An atomic bomb explodes and generates a huge mushroom cloud. The tremendous energy released when the bomb explodes is incredibly destructive. Where does all the energy come from? The answer is the nucleus of the atom.
At the Heart of It All
(plural, nuclei) is a positively charged region at the center of the atom. It consists of two types of subatomic particles packed tightly together. The particles are protons, which have a positive electric charge, and neutrons, which are neutral in electric charge. Outside of the nucleus, an atom is mostly empty space, with orbiting negative particles called electrons whizzing through it. The
shows these parts of the atom.
Size and Mass of the Nucleus
The nucleus of the atom is extremely small. Its radius is only about 1/100,000 of the total radius of the atom. If an atom were the size of a football stadium, the nucleus would be about the size of a pea! You can see another sports analogy comparing the size of the nucleus and atom at this URL:
Electrons have virtually no mass, but protons and neutrons have a lot of mass for their size. As a result, the nucleus has virtually all the mass of an atom. Given its great mass and tiny size, the nucleus is very dense. If an object the size of a penny had the same density as the nucleus of an atom, its mass would be greater than 30 million tons! You can learn more about the size and mass of the nucleus at this URL:
Holding It All Together
Particles with opposite electric charges attract each other. This explains why negative electrons orbit the positive nucleus. Particles with the same electric charge repel each other. This means that the positive protons in the nucleus push apart from one another. So why doesn’t the nucleus fly apart? An even stronger force—called the strong nuclear force—holds protons and neutrons together in the nucleus. You can learn more about these forces in the nucleus by watching the video at this URL:
Can you guess why an atomic bomb releases so much energy when it explodes?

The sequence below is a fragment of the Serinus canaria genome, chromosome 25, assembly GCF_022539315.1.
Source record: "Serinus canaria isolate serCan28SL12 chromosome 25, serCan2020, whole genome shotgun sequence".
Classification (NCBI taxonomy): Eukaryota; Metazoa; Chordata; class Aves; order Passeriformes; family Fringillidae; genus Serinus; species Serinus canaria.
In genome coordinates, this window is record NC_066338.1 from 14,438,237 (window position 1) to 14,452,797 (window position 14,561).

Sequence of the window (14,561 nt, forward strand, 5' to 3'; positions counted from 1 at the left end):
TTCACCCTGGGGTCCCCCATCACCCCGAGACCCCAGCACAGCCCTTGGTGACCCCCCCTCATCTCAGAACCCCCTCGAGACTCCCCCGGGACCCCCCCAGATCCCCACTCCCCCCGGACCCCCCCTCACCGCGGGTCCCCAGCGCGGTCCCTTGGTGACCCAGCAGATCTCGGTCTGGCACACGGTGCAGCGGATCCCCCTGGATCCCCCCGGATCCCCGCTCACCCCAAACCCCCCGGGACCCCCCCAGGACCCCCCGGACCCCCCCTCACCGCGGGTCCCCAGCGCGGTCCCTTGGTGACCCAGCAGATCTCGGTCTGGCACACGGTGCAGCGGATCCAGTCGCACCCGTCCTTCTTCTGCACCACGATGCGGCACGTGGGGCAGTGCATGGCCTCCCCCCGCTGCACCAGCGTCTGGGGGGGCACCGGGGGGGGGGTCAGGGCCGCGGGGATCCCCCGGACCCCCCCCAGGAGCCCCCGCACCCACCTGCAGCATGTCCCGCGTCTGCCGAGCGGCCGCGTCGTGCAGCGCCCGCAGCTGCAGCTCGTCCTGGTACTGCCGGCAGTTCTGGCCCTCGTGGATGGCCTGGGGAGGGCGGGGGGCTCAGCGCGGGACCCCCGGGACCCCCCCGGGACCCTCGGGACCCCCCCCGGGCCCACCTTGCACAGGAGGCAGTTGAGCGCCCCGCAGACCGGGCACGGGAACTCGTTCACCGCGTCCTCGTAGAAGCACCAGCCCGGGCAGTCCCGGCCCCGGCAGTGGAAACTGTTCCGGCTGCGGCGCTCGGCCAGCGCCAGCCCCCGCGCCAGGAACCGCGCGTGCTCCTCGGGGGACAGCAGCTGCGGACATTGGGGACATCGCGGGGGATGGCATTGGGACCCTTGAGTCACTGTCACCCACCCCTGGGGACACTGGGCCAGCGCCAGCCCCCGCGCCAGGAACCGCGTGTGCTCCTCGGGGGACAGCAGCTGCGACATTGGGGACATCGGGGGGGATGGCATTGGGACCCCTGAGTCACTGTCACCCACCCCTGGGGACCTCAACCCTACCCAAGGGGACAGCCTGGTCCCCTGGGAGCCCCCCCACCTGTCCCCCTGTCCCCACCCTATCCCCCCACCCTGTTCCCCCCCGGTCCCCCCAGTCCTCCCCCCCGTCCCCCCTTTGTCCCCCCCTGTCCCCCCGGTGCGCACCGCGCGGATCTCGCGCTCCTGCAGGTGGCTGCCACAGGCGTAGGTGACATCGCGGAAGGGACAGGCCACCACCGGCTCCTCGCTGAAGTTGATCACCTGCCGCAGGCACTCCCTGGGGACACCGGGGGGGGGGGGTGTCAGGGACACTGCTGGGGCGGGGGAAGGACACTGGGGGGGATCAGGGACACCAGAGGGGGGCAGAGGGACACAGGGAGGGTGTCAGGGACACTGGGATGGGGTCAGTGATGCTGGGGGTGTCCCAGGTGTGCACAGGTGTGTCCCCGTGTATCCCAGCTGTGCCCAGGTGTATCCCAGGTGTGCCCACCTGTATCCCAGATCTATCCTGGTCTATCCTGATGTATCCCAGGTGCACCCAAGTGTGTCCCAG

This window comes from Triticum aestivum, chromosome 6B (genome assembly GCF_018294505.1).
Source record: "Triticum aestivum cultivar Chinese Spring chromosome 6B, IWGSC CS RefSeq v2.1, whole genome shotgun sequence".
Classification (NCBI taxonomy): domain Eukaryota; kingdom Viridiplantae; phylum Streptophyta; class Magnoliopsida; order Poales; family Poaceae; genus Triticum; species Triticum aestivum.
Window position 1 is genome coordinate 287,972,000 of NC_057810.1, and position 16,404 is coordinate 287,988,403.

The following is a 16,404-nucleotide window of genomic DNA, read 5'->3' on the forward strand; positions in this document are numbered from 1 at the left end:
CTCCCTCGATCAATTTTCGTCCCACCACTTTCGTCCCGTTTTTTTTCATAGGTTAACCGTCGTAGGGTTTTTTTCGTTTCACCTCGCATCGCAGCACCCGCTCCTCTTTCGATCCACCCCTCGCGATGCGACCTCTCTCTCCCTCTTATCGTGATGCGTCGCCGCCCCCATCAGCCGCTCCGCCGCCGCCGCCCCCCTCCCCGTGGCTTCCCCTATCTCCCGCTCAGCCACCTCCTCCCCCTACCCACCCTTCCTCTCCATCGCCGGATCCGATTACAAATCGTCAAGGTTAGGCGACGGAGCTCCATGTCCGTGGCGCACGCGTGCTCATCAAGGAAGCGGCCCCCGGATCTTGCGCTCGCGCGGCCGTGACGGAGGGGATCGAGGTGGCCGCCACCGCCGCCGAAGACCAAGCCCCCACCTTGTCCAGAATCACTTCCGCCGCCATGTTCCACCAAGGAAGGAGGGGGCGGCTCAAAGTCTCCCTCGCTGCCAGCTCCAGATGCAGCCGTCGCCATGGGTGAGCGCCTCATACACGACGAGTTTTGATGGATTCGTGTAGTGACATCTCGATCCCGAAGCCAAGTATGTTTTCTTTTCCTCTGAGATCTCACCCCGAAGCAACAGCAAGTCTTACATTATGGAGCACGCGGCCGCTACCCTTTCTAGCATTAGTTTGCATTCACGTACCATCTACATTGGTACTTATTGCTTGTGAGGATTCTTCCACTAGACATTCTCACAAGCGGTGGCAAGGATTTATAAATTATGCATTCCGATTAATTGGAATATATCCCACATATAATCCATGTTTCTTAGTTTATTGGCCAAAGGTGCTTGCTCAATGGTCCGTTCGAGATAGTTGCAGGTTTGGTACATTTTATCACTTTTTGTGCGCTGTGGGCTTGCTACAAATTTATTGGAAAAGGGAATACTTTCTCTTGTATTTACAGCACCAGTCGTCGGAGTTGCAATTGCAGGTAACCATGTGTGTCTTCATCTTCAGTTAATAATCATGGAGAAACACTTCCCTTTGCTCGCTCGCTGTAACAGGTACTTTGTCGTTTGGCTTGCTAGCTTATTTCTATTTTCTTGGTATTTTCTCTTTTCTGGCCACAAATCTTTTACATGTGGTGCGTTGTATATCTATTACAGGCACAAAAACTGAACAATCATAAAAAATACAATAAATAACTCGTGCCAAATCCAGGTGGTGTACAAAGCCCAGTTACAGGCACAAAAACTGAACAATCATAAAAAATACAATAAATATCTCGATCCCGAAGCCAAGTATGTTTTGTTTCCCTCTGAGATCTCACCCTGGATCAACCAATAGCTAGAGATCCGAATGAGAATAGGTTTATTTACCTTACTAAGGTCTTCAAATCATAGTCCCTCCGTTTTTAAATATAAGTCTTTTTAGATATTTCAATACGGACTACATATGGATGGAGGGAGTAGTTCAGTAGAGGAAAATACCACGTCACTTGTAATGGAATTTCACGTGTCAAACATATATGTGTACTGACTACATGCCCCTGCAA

When an atomic bomb explodes, the nuclei of atoms undergo a process called fission, in which they split apart. This releases the huge amount of energy that was holding together subatomic particles in the nucleus.
The nucleus is a small, dense region at the center of the atom. It consists of positive protons and neutral neutrons, so it has an overall positive charge.
The nucleus is just a tiny part of the atom, but it contains virtually all of the atom’s mass.
The strong nuclear force holds together protons and neutrons in the nucleus and overcomes the electric force of repulsion between protons.
: Tiny region in the center of an atom that contains protons and neutrons and makes up almost all of the atom’s mass.
Watch this short video about how the nucleus was discovered, and then answer the questions below.
Describe the scientific procedure that was used to discover the nucleus.
What evidence led scientists to conclude that atoms consist mostly of empty space with a very small, positively charged mass at the center?
Reflect on the method used in the experiment. Why was it important to send positive—as opposed to neutral or negative—particles toward the gold foil?
Describe the nucleus of the atom.
Why is the nucleus positive in charge?
Explain why the nucleus is very dense.
Outline the forces that act on particles in the nucleus.
If you made a three-dimensional model of an atom and its nucleus, how would you represent the atom? How would you represent nucleus? Explain your choices.